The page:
The Twenty-Four Year Hangover

“Where all is but dream, reasoning and arguments are of no use, truth and knowledge nothing.” – John Locke

Daniel Lahoud is an economist, PhD in history, researcher and professor of Finance and History of Economic Thought at Universidad Catolica Andrés Bello (Caracas) and Universidad Central de Venezuela (Caracas). Visit his blog here.

Twenty-four years have passed since Paul Krugman wrote “The Hangover Theory,” ample time for him to have read Friedrich Hayek’s “Prices and Production” or even J. M. Keynes’ “Treatise on Money.” The former provides an understanding of the Austrian School’s Cycle Theory while the latter, a discovery rather than denial of the 1930s diatribe in relation to Keynes’ ineffable Treatise. Suppose there is one thing to be learned in the History of Economic Thought. In that case, it is this: you must first familiarize yourself with an author before presenting a thesis based on imagination. Aligning Hayek and Schumpeter is a terrible starting point.

Mises initiated the Austrian Theory of the Economic Cycle research. Hayek expanded it during his lectures at the London School of Economics in 1930, and in addition, Schumpeter also elaborated on the cycle. But Schumpeter’s position misses that of Mises and Hayek’s; in “Theory of Economic Development,” his only book with an Austrian influence, his explanation of the cycle is associated with the idea of innovation. For Schumpeter, the cycle becomes expansive with the rupture of equilibrium resulting from innovation, and the recession begins with the massification of innovation and the restitution of equilibrium. It has nothing to do with the Austrian Theory of the Economic Cycle.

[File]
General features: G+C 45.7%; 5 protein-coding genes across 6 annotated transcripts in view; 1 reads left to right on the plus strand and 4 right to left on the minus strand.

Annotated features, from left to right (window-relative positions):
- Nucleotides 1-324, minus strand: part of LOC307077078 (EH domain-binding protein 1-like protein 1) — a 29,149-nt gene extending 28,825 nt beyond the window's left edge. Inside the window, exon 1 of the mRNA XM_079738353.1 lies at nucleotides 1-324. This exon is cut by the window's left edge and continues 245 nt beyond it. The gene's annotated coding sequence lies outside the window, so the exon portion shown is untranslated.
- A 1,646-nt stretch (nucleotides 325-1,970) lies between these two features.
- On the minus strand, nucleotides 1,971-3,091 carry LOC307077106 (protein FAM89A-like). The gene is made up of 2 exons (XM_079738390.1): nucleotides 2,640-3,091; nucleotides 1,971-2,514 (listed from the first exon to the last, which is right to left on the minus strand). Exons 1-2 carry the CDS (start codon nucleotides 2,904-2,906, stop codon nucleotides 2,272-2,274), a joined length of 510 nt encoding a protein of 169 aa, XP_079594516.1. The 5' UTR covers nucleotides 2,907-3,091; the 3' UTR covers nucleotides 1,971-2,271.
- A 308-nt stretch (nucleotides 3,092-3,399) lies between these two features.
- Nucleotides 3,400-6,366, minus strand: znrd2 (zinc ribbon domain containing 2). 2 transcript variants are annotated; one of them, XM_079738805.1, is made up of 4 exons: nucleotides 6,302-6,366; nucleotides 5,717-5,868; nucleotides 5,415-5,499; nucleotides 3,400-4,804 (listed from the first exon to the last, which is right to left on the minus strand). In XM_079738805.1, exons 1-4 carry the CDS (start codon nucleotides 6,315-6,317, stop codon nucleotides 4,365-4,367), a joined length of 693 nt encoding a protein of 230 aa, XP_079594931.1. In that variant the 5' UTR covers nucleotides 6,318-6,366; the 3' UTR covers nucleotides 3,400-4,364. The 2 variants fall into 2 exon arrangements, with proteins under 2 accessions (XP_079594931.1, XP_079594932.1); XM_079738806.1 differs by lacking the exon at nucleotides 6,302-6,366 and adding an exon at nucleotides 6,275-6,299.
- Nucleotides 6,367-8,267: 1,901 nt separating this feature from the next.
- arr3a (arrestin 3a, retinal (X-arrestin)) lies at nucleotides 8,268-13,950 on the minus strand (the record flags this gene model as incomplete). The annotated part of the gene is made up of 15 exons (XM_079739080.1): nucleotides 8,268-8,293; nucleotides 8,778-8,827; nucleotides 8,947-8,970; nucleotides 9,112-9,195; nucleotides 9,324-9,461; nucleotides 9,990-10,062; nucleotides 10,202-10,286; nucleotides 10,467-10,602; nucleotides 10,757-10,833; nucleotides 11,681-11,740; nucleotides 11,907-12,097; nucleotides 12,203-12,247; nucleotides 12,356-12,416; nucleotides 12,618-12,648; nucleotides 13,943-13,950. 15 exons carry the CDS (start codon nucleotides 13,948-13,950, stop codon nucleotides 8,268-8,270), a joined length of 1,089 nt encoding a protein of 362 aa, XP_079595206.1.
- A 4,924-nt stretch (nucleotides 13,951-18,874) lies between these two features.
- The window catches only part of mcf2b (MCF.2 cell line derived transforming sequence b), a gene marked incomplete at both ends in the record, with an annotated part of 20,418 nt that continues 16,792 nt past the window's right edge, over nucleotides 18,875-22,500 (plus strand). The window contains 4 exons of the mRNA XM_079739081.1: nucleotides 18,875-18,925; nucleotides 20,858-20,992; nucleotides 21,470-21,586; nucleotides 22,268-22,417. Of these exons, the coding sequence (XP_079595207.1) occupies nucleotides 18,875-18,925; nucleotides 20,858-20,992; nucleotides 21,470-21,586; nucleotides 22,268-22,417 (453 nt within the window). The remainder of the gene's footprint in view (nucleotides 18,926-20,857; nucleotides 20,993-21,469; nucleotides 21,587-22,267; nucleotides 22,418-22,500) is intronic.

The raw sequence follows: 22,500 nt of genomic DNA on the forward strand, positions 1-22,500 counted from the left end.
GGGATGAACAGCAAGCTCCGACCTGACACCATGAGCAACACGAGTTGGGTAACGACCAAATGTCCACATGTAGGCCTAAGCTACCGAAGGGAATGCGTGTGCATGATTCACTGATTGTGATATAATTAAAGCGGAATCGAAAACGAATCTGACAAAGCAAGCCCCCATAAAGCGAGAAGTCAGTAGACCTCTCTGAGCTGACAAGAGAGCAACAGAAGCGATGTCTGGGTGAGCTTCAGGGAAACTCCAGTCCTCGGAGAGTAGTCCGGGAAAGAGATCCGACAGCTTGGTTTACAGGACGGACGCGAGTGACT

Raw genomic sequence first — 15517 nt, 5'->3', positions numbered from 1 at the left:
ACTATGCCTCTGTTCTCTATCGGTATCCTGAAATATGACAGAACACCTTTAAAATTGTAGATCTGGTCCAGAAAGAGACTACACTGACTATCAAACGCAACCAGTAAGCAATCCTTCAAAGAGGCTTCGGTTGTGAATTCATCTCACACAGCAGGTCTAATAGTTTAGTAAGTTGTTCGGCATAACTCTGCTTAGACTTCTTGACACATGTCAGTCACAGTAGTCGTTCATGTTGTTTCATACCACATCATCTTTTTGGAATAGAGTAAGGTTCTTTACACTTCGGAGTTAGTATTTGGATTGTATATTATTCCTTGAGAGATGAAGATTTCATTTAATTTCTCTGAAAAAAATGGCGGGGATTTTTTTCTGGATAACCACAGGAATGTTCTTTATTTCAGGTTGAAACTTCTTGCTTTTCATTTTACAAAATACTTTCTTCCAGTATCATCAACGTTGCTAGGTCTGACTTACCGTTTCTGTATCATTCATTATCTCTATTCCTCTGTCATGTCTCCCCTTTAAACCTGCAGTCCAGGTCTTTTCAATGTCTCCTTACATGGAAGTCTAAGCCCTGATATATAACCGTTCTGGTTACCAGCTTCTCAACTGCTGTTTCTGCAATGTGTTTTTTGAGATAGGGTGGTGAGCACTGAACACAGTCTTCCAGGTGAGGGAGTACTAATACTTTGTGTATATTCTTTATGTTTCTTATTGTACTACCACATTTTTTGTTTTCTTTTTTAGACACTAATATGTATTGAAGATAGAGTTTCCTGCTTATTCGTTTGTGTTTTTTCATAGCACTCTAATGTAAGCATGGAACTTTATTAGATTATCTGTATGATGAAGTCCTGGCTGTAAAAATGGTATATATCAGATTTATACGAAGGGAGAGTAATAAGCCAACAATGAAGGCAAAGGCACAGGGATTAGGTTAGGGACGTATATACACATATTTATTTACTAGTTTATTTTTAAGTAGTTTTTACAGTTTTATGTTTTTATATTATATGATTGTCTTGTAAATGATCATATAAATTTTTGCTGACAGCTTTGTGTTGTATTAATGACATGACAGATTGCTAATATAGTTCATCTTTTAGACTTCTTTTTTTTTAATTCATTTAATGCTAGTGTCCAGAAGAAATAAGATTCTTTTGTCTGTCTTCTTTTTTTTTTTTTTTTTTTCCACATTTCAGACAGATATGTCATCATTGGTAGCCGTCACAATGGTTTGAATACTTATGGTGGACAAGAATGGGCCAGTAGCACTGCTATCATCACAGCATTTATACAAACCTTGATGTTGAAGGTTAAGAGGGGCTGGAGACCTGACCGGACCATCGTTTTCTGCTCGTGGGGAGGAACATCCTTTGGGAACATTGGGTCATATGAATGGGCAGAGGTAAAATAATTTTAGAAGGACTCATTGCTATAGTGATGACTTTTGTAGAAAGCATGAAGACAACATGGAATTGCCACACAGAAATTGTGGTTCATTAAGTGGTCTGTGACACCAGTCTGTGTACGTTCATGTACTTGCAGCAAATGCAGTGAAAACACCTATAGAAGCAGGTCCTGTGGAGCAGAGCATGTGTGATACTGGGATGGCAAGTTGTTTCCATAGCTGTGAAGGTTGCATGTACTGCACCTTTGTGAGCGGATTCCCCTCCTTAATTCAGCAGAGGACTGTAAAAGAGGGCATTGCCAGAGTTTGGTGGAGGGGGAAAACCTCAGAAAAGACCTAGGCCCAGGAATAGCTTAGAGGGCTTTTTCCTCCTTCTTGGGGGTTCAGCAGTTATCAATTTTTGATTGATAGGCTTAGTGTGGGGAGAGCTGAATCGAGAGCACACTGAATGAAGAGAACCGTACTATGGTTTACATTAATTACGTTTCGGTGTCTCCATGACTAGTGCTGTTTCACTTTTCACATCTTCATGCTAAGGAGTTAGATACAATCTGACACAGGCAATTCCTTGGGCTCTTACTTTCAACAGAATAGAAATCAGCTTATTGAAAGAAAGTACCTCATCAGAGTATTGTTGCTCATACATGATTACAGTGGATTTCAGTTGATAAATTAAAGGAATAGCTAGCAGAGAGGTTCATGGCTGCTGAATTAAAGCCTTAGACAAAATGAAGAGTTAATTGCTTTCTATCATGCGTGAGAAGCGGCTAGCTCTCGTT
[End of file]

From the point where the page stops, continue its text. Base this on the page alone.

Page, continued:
Astonishingly, Krugman flippantly asserts that the Austrian Cycle Theory speaks of either a shift of workers from investment to consumption during a crisis or the recession is the consequence of expansion. Nowhere is this found in the Austrian tradition. Krugman criticizes without knowing the arguments and his disingenuous assertions represent terrible tactics for a meaningful debate. Mr. Krugman would do himself and his admirers a great service by reading:

In them, Krugman would learn that his summary of the cycle theory is oversimplified and incorrect and that Keynes misunderstood Hayek’s criticisms of Keynes’ “A Treatise on Money.” Through the use of a dense epistolary bibliography, Keynes did manage to improve and raise his arguments again, saying to Hayek, “I no longer think like that, I am writing a book in which I show the way in which I understand the problem” (1935). Had Krugman enquired, he may have abandoned his view: 

“[a] theory that I regard as being about as worthy of serious study as the phlogiston theory of fire.” 

The Keynesian (not Keynes) system is similar to the Ptolemaic system in its belief that it sits squarely in the centre of the universe. Fortunately, the Austrians effectively point out that the Keynesian approach better likens a small satellite circling a planet, believing cycles are products of the businessman’s mood swings. But how would they explain the absence of deflation when businessmen simultaneously raise their demand for money at the onset of a recession? They would likely tell me to revisit the monetary theory.


Join our list!
Subscribe To Newsletter

Receive notifications about newly posted content.

Invalid email address

1 thought on “The Twenty-Four Year Hangover

  1. In this era where all information is out there, it is astonishing that someone would share serious claims without researching a bit. Krugman can fool one or two, but not everyone!

Leave a Reply

Your email address will not be published. Required fields are marked *